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The 300 Army veterans living at The Royal Hospital Chelsea include former soldiers who served in World War 2, Korea, the Falkland Islands, Northern Ireland and more recently Iraq and the Balkans.

The key ethos is to nurture belonging, respect individuals, encourage pride, and enjoy life. All of this fits well with rugby’s values and camaraderie. One of the key reasons veterans apply to move to the Hospital is to be welcomed back into the Army team. In April, In Pensioner Brian Rolfe came up with the idea that he and his fellow Pensioners could play walking rugby and The Scarlet Warriors were formed, with an enthusiastic group of around 20 now regularly meeting on Monday evenings to train.

Some veterans have had limited physical activity opportunities for quite a while, and some have never played rugby before. They’ve begun to play friendly games with other walking rugby teams and are keen to meet opposition teams at the Royal Hospital’s Burton Court in the heart of Chelsea, or at away fixtures. In their first competitive match they beat a Richmond walking rugby team 5-1 and almost 50 pensioners were there to cheer them on.

Major (Retired) Matt Clarkson is one of the four Captain of Invalids at the Royal Hospital, a 189 year old traditional role overseeing the welfare of the Chelsea Pensioners, he supervises the walking rugby and conducts guided walks all to promote healthy lifestyles and to promote fitness opportunities.  On Friday 22 September 2023, a team of Chelsea Pensioners, Royal Hospital staff and Pearly Queens, will be walking a 12-mile route, crossing the 16 bridges of the Thames starting at Putney Bridge at 0930hrs and finishing at The tower of London. The team aim to raise £1600 (£100 per bridge) for the Royal Hospital Chelsea charity fund. Chelsea pensioners 16 Bridge Charity walk.

The Scarlet Warriors have an average age of 73, some having left the Army 20-30 years ago so 10%  of the Pensioners involved in walking rugby is excellent. We have a Pensioner never seen without a walking aid, yet he turns up every Monday, trains with us without a stick, and then picks it up again to walk home. He’s never failed to attend.

The team is entirely inclusive also, with two female Pensioners becoming key team players and people of all ages and abilities encouraged to turn up. Barbara is a former Newbury ladies rugby player and probably our most experienced team member, and Anne had never picked up a rugby ball is always there and keen to get involved.

The internal and external support for the team has been outstanding, and not least from Major Marc Wilding at the Army Rugby Union and from Scotty Lamont from L4 Teamwear who have provided the team kit. The Scarlet Warriors have also had the benefit of calling on professional trainer Coach Chris Stegmann from Rosslyn Park who has been instrumental in teaching us the game.”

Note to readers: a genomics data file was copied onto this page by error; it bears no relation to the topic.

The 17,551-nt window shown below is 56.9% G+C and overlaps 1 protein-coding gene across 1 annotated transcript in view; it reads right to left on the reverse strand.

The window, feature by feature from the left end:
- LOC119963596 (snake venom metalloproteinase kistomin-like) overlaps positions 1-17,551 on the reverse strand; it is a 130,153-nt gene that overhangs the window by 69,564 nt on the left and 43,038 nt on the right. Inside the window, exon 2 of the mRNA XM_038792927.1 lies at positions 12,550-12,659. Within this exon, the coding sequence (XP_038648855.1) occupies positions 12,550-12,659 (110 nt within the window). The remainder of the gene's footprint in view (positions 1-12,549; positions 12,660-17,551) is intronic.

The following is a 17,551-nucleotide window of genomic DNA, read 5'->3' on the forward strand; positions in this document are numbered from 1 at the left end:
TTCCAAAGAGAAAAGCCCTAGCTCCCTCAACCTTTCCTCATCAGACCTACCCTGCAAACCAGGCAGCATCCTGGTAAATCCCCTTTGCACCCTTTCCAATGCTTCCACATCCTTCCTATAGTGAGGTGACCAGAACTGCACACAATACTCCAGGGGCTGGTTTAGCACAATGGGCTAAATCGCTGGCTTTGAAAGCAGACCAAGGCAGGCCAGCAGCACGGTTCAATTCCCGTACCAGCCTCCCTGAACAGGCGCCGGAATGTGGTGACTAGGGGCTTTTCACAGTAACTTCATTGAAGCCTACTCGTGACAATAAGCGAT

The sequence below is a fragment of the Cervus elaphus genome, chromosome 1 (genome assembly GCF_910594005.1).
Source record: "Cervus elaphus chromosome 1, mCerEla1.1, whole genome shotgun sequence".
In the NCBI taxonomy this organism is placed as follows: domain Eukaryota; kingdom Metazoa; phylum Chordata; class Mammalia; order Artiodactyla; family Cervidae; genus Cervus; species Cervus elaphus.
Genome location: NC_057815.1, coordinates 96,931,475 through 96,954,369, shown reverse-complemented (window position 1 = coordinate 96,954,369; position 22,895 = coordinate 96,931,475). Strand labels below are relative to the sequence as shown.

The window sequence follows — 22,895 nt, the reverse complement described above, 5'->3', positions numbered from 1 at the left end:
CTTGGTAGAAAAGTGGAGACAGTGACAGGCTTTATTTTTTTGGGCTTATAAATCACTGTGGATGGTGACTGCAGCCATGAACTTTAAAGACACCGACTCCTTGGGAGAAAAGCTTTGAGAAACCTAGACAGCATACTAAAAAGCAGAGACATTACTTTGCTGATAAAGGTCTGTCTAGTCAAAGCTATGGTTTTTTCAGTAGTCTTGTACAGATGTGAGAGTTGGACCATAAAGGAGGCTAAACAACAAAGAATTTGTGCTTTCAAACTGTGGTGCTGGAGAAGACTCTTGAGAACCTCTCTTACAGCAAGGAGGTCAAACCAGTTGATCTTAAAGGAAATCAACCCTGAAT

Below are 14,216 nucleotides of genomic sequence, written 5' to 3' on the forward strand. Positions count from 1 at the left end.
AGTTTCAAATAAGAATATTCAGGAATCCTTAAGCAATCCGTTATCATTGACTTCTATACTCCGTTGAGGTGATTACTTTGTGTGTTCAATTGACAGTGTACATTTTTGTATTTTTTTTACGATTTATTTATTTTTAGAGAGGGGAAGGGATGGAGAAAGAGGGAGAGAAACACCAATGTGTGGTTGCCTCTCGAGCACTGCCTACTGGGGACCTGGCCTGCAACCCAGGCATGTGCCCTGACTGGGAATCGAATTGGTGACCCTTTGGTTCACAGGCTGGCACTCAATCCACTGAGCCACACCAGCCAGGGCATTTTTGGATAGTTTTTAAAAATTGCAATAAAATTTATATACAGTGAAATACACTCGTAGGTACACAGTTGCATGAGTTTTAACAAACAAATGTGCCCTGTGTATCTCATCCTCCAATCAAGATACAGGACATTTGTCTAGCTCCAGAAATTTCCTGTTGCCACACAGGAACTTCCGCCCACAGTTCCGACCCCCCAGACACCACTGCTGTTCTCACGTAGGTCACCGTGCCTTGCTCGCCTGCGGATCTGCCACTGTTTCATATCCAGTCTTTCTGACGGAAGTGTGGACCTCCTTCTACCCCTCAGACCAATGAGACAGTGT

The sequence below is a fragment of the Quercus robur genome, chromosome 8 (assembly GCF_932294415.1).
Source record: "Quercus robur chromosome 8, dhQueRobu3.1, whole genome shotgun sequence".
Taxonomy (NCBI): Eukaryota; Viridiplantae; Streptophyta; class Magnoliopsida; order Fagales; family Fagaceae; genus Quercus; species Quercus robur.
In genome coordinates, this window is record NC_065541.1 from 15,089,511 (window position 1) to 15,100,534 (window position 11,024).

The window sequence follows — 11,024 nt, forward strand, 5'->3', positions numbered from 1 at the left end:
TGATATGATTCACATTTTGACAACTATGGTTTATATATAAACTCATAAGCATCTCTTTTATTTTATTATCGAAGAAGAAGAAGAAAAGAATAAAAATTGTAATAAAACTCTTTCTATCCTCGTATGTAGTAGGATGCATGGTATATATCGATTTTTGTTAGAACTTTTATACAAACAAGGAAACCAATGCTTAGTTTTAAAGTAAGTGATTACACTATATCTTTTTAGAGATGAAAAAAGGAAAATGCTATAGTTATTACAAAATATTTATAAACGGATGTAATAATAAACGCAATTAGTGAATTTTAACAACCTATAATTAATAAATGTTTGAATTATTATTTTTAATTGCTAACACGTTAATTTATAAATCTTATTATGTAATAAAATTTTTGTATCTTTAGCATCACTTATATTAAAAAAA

Having beaten Richmond, the team is now booked up for a tournament at Guildfordians later this month (September) and their next home match is against Beccehamian RFC on 2 October. The first two hours at Guildfordians will involve a rugby refereeing seminar to iron out the rules.

As a driving force in the team Brian was interviewed on TV at a London Irish match and credited Houghton Le Spring as his first rugby team. The club then started a campaign to ‘Find Brian’, which they duly did and hosted him and a Chelsea Pensioner friend over a weekend of rugby.

Brian was delighted to see the Army Women’s team helping to promote the idea of walking rugby when they paid a visit to the Royal Hospital Chelsea and encouraged the creation of the Scarlet Warriors.

He was also invited to the Commons & Lords charity match against Barnes RFC at Twickenham and would love the Scarlet Warriors to play an exhibition match before the next Commons & Lords contest. He hopes the Scarlet Warriors can persuade all the services rugby unions to get their veterans playing walking rugby.

“We meet on a Monday evening and, after a few months. I think we are pretty good. We have a fantastic time, enjoy having a competitive game and we get more exercise in an hour’s rugby than we probably get over two days.  And all of it with a smile on our faces.

“It’s fun, something we can enjoy together, and we are getting a lot of good out of it.  To me it’s a no brainer, get people interested in walking rugby and at our age that has got to be great!” said Pensioner, Brian.

Their aim is also to play a team of Royal Navy veterans at the annual Army V Navy game at Twickenham.

To discover more about The Royal Hospital visit:

Article and imagery provided by Matt Clarkson, No 3 Company Captain of Invalids, Royal Hospital Chelsea